Survey, schmurvey


I was pleased recently when i received an email telling me that I was among the top five per cent most viewed profiles on Linked In. Then I got to thinking.

And what I thought was this: this is one of those meaningless stats (like the fact that you and I are among the richest one per cent of people ever to have lived.) Effectively, if you make a pyramid whose base is that broad, then even the top five per cent is going to be enormously broad.

Linked In is claiming something like 400 million active users at the moment. But if the top five per cent of them are as inactive as I am, then the network is in trouble. I reckon my profile has been viewed less than 400 times in the last eight months or so – and that puts me in the top five per cent? What does the bottom five per cent look like? No one knows, because no one has ever looked at them. (They’re like those silicon-based life forms in the black depths of the ocean…)

And then I started to think like an advertiser, and I thought that if I was one, I probably wouldn’t be bothering with Linked In just yet, because it’s just a lot of big numbers with very little action. And that worried me a bit, but not as much as it would if I was working for, or worse still, if I owned a piece of Linked In. They need to generate more action among their users. And that’s going to take better strategies, better data and better creative ideas. (See, I didn’t say ‘content’ at all.)

But it isn’t all bad, because later the same day, a friend of mine swanked over to say that he was in the top ten per cent of the most viewed profiles on Linked In. Oh how we laughed.Image


How we gave the cycling solicitors a purpose…

When Tom Reynolds and Mike Macdonald came to us, they had what you might call a problem. They were respectable personal injury lawyers, but their branch of the profession had been taken over by cowboys. (Think the baddies in the Magnificent Seven.)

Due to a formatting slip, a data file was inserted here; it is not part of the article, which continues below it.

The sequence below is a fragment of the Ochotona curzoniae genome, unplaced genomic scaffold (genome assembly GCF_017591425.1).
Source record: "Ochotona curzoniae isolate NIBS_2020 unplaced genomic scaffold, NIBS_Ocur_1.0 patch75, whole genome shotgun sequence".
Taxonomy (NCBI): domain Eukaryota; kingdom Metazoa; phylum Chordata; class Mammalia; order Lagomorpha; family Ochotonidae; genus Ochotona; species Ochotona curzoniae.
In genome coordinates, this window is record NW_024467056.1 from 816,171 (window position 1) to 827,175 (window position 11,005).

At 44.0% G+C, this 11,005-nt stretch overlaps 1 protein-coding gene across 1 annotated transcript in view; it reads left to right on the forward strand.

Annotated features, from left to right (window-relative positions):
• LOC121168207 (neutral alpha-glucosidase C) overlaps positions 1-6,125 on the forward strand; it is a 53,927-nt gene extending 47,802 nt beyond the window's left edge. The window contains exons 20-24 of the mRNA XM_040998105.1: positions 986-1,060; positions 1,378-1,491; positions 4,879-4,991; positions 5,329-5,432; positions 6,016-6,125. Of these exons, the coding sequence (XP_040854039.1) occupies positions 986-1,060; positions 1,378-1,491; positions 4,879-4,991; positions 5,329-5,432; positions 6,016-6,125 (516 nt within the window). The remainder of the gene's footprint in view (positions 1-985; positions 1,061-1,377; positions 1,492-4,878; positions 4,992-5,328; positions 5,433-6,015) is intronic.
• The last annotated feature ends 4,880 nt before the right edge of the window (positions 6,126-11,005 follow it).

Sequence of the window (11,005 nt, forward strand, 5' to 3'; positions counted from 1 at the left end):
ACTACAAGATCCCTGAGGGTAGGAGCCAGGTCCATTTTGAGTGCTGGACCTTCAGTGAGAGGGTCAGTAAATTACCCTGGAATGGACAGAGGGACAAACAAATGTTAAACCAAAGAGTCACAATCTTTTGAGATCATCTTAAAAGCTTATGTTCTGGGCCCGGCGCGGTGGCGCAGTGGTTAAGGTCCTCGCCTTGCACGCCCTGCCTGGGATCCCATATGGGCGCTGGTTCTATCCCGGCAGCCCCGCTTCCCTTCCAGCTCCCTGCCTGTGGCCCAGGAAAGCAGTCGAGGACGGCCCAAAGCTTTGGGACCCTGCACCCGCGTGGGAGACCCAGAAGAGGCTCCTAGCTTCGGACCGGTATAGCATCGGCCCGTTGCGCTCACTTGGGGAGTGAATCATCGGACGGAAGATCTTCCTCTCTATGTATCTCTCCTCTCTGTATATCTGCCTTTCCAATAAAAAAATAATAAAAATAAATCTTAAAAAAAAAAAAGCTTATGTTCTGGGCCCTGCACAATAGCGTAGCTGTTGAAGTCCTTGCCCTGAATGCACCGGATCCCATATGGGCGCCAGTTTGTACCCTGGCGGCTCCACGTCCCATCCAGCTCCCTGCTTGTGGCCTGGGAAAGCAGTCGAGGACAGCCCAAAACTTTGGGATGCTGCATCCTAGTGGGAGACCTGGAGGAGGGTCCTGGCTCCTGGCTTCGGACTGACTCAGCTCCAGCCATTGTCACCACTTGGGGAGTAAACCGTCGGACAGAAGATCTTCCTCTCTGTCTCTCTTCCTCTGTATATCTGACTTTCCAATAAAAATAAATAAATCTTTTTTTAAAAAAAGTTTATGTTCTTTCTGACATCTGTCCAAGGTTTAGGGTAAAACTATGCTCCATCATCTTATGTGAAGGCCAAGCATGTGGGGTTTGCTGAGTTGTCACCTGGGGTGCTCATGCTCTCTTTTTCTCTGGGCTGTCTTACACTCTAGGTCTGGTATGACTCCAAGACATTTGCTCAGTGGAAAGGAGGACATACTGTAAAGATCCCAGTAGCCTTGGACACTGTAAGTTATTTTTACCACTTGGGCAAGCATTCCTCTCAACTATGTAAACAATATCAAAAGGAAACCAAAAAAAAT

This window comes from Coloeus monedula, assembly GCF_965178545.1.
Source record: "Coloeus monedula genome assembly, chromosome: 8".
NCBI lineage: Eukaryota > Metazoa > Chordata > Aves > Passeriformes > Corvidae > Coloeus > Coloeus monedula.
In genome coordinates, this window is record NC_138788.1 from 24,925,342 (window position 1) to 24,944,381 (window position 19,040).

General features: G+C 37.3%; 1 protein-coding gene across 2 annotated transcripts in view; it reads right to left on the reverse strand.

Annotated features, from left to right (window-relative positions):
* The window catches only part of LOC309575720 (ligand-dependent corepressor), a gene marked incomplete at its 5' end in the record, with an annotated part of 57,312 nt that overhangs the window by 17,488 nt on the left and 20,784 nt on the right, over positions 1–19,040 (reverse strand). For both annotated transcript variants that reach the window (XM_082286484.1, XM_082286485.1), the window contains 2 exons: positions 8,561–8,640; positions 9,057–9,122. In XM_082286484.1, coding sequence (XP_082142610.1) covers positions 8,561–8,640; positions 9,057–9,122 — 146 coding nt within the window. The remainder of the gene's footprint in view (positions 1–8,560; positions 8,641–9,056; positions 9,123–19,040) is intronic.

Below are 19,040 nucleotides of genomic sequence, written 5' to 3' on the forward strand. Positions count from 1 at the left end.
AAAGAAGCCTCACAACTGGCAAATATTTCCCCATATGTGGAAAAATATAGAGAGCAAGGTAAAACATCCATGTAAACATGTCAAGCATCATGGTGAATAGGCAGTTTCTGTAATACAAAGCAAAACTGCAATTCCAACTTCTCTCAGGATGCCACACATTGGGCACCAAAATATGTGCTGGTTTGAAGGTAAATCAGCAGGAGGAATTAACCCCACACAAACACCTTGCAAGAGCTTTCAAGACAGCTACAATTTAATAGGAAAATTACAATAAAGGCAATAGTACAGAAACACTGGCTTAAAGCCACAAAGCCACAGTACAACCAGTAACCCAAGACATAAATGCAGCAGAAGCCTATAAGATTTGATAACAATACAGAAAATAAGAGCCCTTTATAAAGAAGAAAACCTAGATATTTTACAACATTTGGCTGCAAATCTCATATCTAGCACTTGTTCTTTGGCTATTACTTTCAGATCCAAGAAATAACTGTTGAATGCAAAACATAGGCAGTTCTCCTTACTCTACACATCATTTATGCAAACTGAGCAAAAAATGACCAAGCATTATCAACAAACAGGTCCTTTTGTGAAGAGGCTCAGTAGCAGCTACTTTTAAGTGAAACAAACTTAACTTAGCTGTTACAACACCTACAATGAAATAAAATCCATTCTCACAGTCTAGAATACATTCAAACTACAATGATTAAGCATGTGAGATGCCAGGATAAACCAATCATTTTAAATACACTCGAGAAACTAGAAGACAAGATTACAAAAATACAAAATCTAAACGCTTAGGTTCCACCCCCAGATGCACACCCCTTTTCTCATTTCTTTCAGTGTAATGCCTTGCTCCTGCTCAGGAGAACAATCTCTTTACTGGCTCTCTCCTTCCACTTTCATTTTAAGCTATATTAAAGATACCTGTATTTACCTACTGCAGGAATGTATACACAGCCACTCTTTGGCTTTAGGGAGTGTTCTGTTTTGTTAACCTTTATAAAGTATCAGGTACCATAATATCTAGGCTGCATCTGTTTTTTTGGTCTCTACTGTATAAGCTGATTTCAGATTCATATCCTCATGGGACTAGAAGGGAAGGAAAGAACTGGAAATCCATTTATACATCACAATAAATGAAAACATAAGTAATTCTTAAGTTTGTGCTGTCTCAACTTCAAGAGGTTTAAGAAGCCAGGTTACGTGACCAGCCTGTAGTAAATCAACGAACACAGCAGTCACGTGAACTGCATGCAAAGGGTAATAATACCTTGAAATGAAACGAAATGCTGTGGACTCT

They needed a purpose. We helped them find it as

They were both keen cyclists. They cycled to work every day. The roads in London are a menace. One in every 134 cycle journeys end in a casualty. Most people just complain about it. But Tom and Mike could do something about it because they were lawyers. They could hit bad drivers where it hurt – in their pocket – and they could get the potholes filled in.

So the Cycling Solicitors were born. And to show how serious they were about their work, they promised to take action to cure potholes. All other cyclists had to do was report a pothole to them, and they would use their legal skills to get it filled in for free. It’s early days yet, but they’re already getting the potholes filled in.

If you’re a cyclist, or just hate potholes, you can report one at – you can even upload a picture that will appear on this lovely map, part of a brilliant campaign created by the mighty Mr Felix Trunk. So spread the word and share the link, and let’s stand up for cyclists.